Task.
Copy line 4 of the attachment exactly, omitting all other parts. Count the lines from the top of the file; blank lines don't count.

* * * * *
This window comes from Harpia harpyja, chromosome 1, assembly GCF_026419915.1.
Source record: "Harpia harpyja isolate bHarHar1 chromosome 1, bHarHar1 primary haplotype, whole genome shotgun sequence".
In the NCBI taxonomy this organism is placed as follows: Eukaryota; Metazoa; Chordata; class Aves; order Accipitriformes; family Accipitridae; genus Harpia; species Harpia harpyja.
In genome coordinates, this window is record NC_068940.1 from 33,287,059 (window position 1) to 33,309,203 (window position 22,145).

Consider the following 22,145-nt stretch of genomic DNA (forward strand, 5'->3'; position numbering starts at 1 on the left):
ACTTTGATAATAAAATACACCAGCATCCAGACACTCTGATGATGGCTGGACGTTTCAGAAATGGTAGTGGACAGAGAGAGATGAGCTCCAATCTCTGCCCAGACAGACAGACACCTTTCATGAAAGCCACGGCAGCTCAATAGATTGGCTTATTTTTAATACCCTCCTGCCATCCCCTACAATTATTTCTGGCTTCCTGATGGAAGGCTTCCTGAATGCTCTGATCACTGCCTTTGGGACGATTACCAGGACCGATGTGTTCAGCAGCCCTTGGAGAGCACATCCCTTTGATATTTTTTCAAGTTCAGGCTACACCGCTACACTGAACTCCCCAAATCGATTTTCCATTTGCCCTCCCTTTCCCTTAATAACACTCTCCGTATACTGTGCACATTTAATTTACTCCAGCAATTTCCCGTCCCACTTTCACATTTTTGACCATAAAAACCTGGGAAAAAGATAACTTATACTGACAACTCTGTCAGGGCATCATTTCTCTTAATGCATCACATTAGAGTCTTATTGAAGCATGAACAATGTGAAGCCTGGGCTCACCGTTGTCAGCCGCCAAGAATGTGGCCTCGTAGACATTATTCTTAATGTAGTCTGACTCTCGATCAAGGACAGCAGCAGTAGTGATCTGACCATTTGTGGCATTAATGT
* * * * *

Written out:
In genome coordinates, this window is record NC_068940.1 from 33,287,059 (window position 1) to 33,309,203 (window position 22,145).